The choice of brand as with all computer equipment is really a personal one but with the PSU handling more power than any other single item in your case as well as it connecting to those beloved components very directly its worth giving more consideration than 'oooo a black one'

For instance the one that died on me recently was a Thermaltake one and even though it did die it hasn't damaged a single item inside my case (even though I repeatedly rebooted like a moron) it was also about six years old.

for a very recent story about what can happen with a cheap crappy power supply you could click this link

80 Plus?
Being a very lazy blogger I really can not be bothered to explain 80Plus with an skill. It's a certification program. Here is the wikipedia page. It's a good thing and you want it on your PSU. Even the lowest 80 Plus certification means that the manufacturer holds themselves to a certain standard that should be commended and most importantly for me at least, if they don't use this standard then I won't buy the PSU. simple as that really.

Click for larger


If you however don't care about 80 Plus then its your choice but at least take the time to read that wikipedia link above because it's really very important for most people who are able to think.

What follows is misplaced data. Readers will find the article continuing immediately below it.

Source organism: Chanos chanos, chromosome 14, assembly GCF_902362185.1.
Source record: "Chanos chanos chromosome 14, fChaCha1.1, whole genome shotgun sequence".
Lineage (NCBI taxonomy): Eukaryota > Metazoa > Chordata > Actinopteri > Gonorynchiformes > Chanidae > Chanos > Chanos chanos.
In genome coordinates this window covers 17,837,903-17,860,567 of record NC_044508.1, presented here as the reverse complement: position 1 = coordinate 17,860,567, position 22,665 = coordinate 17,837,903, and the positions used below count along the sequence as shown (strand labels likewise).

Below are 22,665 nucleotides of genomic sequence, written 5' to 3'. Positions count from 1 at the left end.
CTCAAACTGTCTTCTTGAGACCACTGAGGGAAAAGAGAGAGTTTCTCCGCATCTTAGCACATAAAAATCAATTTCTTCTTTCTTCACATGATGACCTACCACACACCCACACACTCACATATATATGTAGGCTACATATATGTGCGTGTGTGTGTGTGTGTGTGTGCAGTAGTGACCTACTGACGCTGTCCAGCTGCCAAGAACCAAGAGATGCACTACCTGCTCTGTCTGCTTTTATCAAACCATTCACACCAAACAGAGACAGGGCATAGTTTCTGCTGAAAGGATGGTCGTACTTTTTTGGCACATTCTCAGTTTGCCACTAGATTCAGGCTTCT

Price?
Right, now you have armed yourself with shopping knowledge it's time to hit Amazon and get an idea of what's out there. I'm not saying you should buy from Amazon because we all have our favoured component retailers but you should always check items out on Amazon for one important reason - comments! It's a great way to get a feel for a product. Remember through, no matter what you are looking at buying there is always one or two very long and well written articles about why this product is so bad that it should be burned and everyone who has helped design it should kill themselves. Just ignore people who put this much effort into negativity - take a general reading get the general 'tone' for the feedback of a product.

Found a few good ones? good. now lets go and see what your favoured retailer has and how the prices stack up....

Back to my story.
I knew that I wanted a FULLY Modular (partially modular is stupid) power supply unit. I needed at least 600W and from what I understood a Load controlled fan would be better for me as my machine is never off.

Eventually I found the OCZ ZT Series 650W PSU for £68 at my favoured retailer. My only concern with this PSU was that a few people on the Amazon comments had said that it was loud. after more digging on some forums I found that it can be loud but when its not under load it's next to silent. The actual load noise its self is well within what most people would consider reasonable, seamed fair. A few more Google checks later and I was happy that I had found my perfect PSU. drove to the shop and snagged the last one.



It's been in my case about a week now and I've only encountered the full force of the cooling fan once. It is loud to be sure but it does a fantastic job of cooling the PSU and even throws a blast of cold air around my case that's nice.

Overall I am happy with my purchase.